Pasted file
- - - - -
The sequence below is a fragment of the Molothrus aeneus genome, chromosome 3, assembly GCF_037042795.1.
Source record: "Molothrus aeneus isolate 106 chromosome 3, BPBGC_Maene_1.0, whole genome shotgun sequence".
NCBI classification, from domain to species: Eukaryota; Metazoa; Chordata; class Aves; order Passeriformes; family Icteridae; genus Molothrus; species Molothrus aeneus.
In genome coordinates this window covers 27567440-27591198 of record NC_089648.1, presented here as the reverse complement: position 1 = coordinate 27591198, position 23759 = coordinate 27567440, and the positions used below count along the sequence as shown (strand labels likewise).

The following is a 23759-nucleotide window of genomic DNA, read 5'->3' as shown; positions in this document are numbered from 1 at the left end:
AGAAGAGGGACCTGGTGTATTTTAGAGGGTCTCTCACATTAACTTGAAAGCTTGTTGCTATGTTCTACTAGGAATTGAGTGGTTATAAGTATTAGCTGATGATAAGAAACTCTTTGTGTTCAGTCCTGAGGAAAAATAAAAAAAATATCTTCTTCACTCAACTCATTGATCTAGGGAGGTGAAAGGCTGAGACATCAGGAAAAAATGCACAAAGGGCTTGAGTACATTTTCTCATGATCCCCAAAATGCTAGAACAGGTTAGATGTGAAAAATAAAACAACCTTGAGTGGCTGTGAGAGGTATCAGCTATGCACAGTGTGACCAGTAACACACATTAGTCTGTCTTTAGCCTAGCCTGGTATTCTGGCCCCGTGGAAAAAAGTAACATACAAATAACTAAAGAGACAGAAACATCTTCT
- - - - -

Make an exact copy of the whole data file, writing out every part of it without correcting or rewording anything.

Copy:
The sequence below is a fragment of the Molothrus aeneus genome, chromosome 3, assembly GCF_037042795.1.
Source record: "Molothrus aeneus isolate 106 chromosome 3, BPBGC_Maene_1.0, whole genome shotgun sequence".
NCBI classification, from domain to species: Eukaryota; Metazoa; Chordata; class Aves; order Passeriformes; family Icteridae; genus Molothrus; species Molothrus aeneus.
In genome coordinates this window covers 27567440-27591198 of record NC_089648.1, presented here as the reverse complement: position 1 = coordinate 27591198, position 23759 = coordinate 27567440, and the positions used below count along the sequence as shown (strand labels likewise).

The following is a 23759-nucleotide window of genomic DNA, read 5'->3' as shown; positions in this document are numbered from 1 at the left end:
AGAAGAGGGACCTGGTGTATTTTAGAGGGTCTCTCACATTAACTTGAAAGCTTGTTGCTATGTTCTACTAGGAATTGAGTGGTTATAAGTATTAGCTGATGATAAGAAACTCTTTGTGTTCAGTCCTGAGGAAAAATAAAAAAAATATCTTCTTCACTCAACTCATTGATCTAGGGAGGTGAAAGGCTGAGACATCAGGAAAAAATGCACAAAGGGCTTGAGTACATTTTCTCATGATCCCCAAAATGCTAGAACAGGTTAGATGTGAAAAATAAAACAACCTTGAGTGGCTGTGAGAGGTATCAGCTATGCACAGTGTGACCAGTAACACACATTAGTCTGTCTTTAGCCTAGCCTGGTATTCTGGCCCCGTGGAAAAAAGTAACATACAAATAACTAAAGAGACAGAAACATCTTCT